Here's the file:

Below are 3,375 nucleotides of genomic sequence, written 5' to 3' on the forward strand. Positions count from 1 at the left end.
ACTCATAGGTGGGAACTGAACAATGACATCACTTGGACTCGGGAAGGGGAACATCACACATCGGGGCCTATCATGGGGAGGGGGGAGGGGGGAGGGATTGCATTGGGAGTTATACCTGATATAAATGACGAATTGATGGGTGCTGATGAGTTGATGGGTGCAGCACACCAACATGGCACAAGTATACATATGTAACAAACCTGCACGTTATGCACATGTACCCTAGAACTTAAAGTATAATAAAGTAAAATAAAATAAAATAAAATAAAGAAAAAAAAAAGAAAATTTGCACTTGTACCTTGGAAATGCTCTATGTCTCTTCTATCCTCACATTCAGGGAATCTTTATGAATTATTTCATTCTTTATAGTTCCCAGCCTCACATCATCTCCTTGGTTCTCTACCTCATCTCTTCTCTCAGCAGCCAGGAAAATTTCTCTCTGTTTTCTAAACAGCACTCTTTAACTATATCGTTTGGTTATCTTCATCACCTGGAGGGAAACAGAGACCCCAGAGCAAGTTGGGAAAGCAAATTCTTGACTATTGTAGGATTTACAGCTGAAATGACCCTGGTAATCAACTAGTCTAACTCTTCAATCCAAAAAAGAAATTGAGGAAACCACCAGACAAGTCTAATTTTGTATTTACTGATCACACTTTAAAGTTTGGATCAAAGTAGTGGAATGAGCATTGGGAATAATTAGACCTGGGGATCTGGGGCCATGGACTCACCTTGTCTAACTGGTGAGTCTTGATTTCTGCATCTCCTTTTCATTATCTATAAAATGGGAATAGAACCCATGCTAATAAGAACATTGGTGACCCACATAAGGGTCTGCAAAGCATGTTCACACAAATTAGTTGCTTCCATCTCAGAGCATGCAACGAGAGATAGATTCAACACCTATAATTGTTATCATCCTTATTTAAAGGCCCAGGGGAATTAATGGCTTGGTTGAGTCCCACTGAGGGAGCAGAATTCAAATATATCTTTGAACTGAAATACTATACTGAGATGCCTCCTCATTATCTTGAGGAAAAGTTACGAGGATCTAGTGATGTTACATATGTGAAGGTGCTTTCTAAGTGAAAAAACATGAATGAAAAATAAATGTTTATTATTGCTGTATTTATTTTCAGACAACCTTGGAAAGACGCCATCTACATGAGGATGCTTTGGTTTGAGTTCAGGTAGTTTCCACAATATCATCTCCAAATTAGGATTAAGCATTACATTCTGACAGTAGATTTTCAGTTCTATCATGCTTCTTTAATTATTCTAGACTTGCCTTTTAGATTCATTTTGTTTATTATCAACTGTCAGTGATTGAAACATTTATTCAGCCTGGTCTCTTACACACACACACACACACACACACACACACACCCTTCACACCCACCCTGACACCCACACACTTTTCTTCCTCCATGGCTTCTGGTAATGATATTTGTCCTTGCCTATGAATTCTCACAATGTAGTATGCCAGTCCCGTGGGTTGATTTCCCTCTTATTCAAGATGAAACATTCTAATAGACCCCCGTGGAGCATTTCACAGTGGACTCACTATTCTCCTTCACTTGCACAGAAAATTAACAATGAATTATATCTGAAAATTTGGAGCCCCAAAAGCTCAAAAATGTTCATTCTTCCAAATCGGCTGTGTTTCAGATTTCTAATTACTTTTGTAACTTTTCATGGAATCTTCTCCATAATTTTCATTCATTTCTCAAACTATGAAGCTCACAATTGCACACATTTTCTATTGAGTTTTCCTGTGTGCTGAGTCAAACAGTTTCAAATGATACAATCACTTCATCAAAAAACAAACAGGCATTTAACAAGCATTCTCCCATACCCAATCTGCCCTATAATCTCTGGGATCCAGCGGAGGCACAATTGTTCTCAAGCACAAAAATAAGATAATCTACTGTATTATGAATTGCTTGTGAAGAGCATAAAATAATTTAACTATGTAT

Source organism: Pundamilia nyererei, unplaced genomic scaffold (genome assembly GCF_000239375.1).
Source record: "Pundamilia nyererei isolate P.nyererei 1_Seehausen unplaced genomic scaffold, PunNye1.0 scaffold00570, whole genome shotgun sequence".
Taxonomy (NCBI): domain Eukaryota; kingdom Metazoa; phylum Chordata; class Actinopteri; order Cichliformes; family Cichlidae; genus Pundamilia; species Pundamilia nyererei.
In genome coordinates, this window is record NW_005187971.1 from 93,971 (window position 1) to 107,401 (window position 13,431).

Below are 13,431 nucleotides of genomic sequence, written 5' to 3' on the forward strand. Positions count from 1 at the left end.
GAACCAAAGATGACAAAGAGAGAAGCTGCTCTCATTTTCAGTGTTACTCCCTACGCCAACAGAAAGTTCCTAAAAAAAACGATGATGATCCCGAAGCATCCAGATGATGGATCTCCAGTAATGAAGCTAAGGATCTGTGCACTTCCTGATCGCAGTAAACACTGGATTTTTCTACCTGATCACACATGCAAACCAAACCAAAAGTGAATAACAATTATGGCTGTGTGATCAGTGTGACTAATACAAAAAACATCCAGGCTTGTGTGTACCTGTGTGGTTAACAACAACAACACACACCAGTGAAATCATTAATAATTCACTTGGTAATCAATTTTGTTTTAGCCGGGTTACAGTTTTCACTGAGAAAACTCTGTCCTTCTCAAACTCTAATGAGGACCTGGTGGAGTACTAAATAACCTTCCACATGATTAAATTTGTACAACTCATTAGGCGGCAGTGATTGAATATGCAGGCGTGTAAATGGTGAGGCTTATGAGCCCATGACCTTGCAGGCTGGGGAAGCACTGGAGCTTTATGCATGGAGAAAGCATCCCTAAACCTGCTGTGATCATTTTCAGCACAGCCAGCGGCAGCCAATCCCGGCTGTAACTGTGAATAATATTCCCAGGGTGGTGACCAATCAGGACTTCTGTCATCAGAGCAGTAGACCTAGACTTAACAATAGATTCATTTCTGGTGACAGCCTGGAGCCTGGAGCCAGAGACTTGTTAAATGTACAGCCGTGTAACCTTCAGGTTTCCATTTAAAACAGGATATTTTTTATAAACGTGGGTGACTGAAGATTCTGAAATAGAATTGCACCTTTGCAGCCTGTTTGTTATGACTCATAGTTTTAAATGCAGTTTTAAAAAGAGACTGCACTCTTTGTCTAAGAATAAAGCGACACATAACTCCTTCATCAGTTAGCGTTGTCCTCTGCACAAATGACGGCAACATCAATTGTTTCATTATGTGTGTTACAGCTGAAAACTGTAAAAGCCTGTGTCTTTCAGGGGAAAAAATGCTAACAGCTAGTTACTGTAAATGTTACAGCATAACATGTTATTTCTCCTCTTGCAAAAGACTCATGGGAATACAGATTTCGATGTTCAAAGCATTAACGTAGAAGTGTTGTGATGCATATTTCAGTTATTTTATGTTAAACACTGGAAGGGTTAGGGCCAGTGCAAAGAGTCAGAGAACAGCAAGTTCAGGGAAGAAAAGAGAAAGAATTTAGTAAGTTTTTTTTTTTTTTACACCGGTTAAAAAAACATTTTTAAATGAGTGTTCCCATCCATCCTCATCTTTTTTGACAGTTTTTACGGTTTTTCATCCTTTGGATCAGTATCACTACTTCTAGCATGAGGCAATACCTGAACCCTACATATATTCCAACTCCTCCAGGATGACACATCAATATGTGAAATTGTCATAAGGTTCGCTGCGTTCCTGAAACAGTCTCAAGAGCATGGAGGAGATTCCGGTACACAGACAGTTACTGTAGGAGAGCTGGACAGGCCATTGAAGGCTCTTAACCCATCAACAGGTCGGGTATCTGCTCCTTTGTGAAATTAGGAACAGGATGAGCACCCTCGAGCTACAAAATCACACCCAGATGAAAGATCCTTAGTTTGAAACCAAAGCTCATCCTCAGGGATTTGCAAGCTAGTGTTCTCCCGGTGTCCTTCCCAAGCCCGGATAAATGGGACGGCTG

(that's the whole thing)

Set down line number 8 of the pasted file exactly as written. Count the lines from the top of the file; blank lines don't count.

GAACCAAAGATGACAAAGAGAGAAGCTGCTCTCATTTTCAGTGTTACTCCCTACGCCAACAGAAAGTTCCTAAAAAAAACGATGATGATCCCGAAGCATCCAGATGATGGATCTCCAGTAATGAAGCTAAGGATCTGTGCACTTCCTGATCGCAGTAAACACTGGATTTTTCTACCTGATCACACATGCAAACCAAACCAAAAGTGAATAACAATTATGGCTGTGTGATCAGTGTGACTAATACAAAAAACATCCAGGCTTGTGTGTACCTGTGTGGTTAACAACAACAACACACACCAGTGAAATCATTAATAATTCACTTGGTAATCAATTTTGTTTTAGCCGGGTTACAGTTTTCACTGAGAAAACTCTGTCCTTCTCAAACTCTAATGAGGACCTGGTGGAGTACTAAATAACCTTCCACATGATTAAATTTGTACAACTCATTAGGCGGCAGTGATTGAATATGCAGGCGTGTAAATGGTGAGGCTTATGAGCCCATGACCTTGCAGGCTGGGGAAGCACTGGAGCTTTATGCATGGAGAAAGCATCCCTAAACCTGCTGTGATCATTTTCAGCACAGCCAGCGGCAGCCAATCCCGGCTGTAACTGTGAATAATATTCCCAGGGTGGTGACCAATCAGGACTTCTGTCATCAGAGCAGTAGACCTAGACTTAACAATAGATTCATTTCTGGTGACAGCCTGGAGCCTGGAGCCAGAGACTTGTTAAATGTACAGCCGTGTAACCTTCAGGTTTCCATTTAAAACAGGATATTTTTTATAAACGTGGGTGACTGAAGATTCTGAAATAGAATTGCACCTTTGCAGCCTGTTTGTTATGACTCATAGTTTTAAATGCAGTTTTAAAAAGAGACTGCACTCTTTGTCTAAGAATAAAGCGACACATAACTCCTTCATCAGTTAGCGTTGTCCTCTGCACAAATGACGGCAACATCAATTGTTTCATTATGTGTGTTACAGCTGAAAACTGTAAAAGCCTGTGTCTTTCAGGGGAAAAAATGCTAACAGCTAGTTACTGTAAATGTTACAGCATAACATGTTATTTCTCCTCTTGCAAAAGACTCATGGGAATACAGATTTCGATGTTCAAAGCATTAACGTAGAAGTGTTGTGATGCATATTTCAGTTATTTTATGTTAAACACTGGAAGGGTTAGGGCCAGTGCAAAGAGTCAGAGAACAGCAAGTTCAGGGAAGAAAAGAGAAAGAATTTAGTAAGTTTTTTTTTTTTTTACACCGGTTAAAAAAACATTTTTAAATGAGTGTTCCCATCCATCCTCATCTTTTTTGACAGTTTTTACGGTTTTTCATCCTTTGGATCAGTATCACTACTTCTAGCATGAGGCAATACCTGAACCCTACATATATTCCAACTCCTCCAGGATGACACATCAATATGTGAAATTGTCATAAGGTTCGCTGCGTTCCTGAAACAGTCTCAAGAGCATGGAGGAGATTCCGGTACACAGACAGTTACTGTAGGAGAGCTGGACAGGCCATTGAAGGCTCTTAACCCATCAACAGGTCGGGTATCTGCTCCTTTGTGAAATTAGGAACAGGATGAGCACCCTCGAGCTACAAAATCACACCCAGATGAAAGATCCTTAGTTTGAAACCAAAGCTCATCCTCAGGGATTTGCAAGCTAGTGTTCTCCCGGTGTCCTTCCCAAGCCCGGATAAATGGGACGGCTG